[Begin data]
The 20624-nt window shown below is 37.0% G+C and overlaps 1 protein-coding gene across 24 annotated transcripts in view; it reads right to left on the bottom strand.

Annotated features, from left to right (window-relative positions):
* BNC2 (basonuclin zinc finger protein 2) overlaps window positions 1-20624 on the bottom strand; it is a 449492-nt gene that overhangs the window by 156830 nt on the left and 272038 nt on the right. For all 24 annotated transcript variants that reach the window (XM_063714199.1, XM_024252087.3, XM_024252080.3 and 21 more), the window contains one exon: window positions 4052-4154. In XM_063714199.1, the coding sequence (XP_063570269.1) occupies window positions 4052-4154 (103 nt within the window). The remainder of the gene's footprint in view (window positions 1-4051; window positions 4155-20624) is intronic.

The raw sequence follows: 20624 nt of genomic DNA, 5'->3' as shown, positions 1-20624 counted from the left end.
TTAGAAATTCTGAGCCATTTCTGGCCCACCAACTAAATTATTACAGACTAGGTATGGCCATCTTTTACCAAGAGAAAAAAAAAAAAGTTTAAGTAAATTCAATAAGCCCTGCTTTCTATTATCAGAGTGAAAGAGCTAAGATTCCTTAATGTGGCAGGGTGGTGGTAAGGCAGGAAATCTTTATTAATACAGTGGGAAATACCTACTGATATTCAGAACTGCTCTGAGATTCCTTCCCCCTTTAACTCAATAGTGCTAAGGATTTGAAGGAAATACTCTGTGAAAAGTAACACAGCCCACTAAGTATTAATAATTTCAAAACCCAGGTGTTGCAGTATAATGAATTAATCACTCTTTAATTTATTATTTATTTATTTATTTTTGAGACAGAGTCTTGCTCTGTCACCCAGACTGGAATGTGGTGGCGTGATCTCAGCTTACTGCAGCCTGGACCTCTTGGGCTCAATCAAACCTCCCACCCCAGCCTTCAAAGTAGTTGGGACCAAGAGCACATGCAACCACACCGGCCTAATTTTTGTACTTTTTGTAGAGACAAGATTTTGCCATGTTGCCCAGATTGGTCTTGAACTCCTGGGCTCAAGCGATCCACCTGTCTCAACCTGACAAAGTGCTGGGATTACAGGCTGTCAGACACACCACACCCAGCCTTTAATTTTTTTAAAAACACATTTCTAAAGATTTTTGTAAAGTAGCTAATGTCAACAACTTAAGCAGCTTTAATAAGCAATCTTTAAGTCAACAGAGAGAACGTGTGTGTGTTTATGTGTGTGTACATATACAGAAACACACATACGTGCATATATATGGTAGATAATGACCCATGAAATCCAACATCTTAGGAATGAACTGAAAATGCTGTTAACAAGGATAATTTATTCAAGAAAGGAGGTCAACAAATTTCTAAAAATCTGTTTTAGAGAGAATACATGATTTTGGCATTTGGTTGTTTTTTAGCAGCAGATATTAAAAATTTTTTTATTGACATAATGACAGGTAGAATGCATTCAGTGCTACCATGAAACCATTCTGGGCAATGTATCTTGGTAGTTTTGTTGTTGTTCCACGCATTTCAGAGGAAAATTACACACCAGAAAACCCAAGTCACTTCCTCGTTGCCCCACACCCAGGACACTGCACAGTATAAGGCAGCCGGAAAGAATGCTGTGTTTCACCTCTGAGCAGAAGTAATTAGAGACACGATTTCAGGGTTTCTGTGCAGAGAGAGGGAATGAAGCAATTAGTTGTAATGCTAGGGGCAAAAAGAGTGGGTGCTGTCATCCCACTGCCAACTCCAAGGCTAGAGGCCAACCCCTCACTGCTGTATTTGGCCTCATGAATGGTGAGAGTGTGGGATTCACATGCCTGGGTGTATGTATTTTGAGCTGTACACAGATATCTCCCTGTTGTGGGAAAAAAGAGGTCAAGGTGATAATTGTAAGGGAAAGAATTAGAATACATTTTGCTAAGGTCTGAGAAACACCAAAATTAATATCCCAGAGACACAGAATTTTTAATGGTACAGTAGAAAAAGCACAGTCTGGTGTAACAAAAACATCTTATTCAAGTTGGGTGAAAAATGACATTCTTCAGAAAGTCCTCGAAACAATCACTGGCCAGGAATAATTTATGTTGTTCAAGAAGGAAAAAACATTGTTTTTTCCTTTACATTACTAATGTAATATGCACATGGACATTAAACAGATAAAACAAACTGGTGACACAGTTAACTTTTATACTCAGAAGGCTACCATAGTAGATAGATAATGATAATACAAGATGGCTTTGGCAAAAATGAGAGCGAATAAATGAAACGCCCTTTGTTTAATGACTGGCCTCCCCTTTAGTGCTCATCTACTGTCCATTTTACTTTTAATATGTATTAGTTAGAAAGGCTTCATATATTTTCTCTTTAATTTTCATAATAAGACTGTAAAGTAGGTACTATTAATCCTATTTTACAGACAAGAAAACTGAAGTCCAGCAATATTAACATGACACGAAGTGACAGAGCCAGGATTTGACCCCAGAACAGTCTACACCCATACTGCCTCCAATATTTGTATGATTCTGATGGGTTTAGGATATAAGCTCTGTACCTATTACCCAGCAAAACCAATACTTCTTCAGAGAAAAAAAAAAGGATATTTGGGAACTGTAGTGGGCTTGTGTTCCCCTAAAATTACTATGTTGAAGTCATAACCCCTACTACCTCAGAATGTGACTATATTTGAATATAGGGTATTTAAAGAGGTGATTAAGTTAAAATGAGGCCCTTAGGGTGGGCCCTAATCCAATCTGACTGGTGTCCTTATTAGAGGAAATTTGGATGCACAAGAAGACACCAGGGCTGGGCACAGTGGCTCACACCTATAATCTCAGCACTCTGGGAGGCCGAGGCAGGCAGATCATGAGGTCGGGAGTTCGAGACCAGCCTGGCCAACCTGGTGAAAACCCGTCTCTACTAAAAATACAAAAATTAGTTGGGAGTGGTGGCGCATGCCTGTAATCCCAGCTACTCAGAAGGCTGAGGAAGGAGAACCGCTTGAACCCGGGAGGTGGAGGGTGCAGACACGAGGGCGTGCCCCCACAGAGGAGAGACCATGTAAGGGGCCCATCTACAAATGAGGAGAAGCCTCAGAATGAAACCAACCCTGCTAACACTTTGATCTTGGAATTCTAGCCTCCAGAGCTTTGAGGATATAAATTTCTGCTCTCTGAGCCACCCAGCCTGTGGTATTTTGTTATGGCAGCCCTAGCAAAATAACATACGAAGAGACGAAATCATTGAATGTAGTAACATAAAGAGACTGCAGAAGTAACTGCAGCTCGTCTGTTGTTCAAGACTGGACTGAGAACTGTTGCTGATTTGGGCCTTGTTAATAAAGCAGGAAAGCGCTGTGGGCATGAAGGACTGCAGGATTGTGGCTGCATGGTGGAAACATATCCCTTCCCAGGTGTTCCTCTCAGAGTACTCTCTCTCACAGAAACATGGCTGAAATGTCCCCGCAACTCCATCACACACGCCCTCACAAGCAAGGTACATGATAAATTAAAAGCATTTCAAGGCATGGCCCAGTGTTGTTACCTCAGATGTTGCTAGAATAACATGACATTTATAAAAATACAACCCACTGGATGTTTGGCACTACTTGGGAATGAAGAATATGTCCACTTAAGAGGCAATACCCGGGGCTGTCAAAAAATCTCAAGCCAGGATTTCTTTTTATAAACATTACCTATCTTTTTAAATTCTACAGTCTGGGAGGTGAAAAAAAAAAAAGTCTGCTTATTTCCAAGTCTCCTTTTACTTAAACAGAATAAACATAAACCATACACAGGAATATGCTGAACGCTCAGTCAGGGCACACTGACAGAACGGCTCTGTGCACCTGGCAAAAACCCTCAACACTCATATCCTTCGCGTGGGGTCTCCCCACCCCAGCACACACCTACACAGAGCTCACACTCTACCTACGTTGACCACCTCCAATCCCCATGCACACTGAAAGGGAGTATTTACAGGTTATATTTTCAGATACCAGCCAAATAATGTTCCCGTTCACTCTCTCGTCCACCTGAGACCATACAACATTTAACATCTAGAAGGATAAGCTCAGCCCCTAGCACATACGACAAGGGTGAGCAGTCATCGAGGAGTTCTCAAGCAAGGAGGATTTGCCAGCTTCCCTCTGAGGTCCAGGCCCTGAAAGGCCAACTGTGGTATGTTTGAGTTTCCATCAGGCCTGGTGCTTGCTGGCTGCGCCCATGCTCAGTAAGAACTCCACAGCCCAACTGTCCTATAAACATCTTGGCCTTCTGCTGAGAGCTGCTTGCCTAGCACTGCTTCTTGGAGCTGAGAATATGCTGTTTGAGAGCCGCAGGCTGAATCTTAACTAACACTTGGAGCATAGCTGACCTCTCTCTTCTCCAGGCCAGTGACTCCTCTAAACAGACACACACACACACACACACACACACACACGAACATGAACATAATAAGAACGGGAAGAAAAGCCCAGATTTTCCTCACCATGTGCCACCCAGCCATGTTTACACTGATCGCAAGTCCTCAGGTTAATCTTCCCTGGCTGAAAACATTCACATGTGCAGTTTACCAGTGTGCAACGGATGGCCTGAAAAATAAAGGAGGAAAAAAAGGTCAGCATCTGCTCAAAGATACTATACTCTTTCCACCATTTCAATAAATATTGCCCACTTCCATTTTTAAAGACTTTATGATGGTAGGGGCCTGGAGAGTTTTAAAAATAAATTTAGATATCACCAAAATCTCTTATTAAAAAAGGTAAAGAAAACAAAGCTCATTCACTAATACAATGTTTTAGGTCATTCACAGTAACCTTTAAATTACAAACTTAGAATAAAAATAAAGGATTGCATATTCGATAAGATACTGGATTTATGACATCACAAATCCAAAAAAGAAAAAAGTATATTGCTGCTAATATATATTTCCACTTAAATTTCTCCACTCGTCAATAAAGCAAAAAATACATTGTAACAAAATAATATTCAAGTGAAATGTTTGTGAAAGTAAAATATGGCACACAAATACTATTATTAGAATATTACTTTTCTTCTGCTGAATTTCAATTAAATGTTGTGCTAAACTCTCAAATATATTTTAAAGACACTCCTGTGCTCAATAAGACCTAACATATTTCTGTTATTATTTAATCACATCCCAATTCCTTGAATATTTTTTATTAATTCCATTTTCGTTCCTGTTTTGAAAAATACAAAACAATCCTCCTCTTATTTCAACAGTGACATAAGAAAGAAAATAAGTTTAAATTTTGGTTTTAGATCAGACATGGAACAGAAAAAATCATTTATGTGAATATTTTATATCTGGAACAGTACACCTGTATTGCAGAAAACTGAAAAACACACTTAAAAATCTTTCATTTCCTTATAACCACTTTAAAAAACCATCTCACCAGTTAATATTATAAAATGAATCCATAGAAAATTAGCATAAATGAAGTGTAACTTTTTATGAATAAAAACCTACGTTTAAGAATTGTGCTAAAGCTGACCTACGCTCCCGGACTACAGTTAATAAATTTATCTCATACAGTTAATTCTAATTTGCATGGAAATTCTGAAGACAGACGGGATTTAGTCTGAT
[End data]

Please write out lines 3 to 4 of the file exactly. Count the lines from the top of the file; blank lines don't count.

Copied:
* BNC2 (basonuclin zinc finger protein 2) overlaps window positions 1-20624 on the bottom strand; it is a 449492-nt gene that overhangs the window by 156830 nt on the left and 272038 nt on the right. For all 24 annotated transcript variants that reach the window (XM_063714199.1, XM_024252087.3, XM_024252080.3 and 21 more), the window contains one exon: window positions 4052-4154. In XM_063714199.1, the coding sequence (XP_063570269.1) occupies window positions 4052-4154 (103 nt within the window). The remainder of the gene's footprint in view (window positions 1-4051; window positions 4155-20624) is intronic.

The raw sequence follows: 20624 nt of genomic DNA, 5'->3' as shown, positions 1-20624 counted from the left end.